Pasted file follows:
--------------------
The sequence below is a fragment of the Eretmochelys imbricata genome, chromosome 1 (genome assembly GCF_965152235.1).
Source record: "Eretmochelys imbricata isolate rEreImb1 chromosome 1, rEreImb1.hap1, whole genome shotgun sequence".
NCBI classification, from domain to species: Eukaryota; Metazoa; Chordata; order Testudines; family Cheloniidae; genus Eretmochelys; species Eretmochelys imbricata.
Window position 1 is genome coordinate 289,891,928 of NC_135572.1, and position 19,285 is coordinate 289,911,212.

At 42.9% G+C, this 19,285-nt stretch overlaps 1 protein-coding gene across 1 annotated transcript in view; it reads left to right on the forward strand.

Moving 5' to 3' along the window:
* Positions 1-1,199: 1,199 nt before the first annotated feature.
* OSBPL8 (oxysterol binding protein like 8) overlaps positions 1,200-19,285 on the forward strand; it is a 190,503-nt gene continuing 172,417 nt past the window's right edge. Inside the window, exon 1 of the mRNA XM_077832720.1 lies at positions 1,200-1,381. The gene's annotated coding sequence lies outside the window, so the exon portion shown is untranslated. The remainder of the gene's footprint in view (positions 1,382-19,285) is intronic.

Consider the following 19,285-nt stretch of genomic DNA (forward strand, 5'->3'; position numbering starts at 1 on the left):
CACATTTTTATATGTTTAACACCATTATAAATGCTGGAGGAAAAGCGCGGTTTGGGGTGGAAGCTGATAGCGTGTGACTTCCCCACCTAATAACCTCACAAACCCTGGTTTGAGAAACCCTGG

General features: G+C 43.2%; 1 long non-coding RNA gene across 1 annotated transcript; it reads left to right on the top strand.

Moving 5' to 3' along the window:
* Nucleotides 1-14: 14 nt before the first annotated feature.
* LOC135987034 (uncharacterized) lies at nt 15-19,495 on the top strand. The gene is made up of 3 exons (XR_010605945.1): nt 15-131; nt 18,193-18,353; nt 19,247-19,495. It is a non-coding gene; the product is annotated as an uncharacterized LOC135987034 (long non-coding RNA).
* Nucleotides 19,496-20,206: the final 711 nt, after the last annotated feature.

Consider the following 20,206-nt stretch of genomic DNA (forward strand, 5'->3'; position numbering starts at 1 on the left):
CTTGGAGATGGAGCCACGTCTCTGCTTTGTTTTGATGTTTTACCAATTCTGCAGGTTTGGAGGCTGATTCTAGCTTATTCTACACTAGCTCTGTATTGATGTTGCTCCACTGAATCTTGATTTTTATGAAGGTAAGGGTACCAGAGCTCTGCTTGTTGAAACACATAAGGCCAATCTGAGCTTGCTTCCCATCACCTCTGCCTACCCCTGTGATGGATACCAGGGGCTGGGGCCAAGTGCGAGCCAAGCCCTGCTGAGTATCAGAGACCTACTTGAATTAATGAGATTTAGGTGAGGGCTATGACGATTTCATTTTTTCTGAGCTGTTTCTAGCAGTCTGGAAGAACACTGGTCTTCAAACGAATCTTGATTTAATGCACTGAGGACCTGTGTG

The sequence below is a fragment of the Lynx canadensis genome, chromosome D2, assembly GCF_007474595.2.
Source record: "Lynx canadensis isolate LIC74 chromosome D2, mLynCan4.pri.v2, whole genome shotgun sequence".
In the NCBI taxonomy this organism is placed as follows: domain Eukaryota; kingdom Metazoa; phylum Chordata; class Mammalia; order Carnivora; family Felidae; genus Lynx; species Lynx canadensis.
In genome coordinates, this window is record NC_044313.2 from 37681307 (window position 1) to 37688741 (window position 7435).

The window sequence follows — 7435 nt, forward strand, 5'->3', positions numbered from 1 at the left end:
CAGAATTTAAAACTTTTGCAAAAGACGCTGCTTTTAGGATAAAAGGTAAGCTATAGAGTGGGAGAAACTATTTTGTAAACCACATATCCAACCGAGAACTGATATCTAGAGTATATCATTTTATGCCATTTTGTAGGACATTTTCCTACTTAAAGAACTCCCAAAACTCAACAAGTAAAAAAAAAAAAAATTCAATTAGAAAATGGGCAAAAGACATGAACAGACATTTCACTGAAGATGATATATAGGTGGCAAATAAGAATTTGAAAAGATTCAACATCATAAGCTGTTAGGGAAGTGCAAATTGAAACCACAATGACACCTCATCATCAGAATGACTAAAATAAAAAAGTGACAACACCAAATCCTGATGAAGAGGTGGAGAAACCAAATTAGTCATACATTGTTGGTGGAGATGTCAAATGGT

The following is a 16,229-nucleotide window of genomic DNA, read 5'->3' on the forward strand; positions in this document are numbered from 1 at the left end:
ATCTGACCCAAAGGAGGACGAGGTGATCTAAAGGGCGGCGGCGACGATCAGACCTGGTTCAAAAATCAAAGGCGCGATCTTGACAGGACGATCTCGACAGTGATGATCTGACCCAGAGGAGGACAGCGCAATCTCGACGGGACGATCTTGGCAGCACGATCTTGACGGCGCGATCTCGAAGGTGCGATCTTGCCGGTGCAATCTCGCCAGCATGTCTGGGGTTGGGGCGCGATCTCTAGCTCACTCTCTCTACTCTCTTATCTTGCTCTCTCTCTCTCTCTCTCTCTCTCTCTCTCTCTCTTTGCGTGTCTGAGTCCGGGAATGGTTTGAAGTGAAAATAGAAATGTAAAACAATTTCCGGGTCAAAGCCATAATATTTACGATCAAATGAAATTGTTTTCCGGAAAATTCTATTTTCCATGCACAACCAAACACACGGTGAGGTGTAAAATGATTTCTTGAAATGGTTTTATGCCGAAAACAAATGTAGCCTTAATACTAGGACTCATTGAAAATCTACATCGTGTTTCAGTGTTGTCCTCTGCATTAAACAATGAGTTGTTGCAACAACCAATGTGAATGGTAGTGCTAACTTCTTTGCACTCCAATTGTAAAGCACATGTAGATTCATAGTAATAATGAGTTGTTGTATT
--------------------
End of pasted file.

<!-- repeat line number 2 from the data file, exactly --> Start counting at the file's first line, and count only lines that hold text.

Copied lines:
Source record: "Eretmochelys imbricata isolate rEreImb1 chromosome 1, rEreImb1.hap1, whole genome shotgun sequence".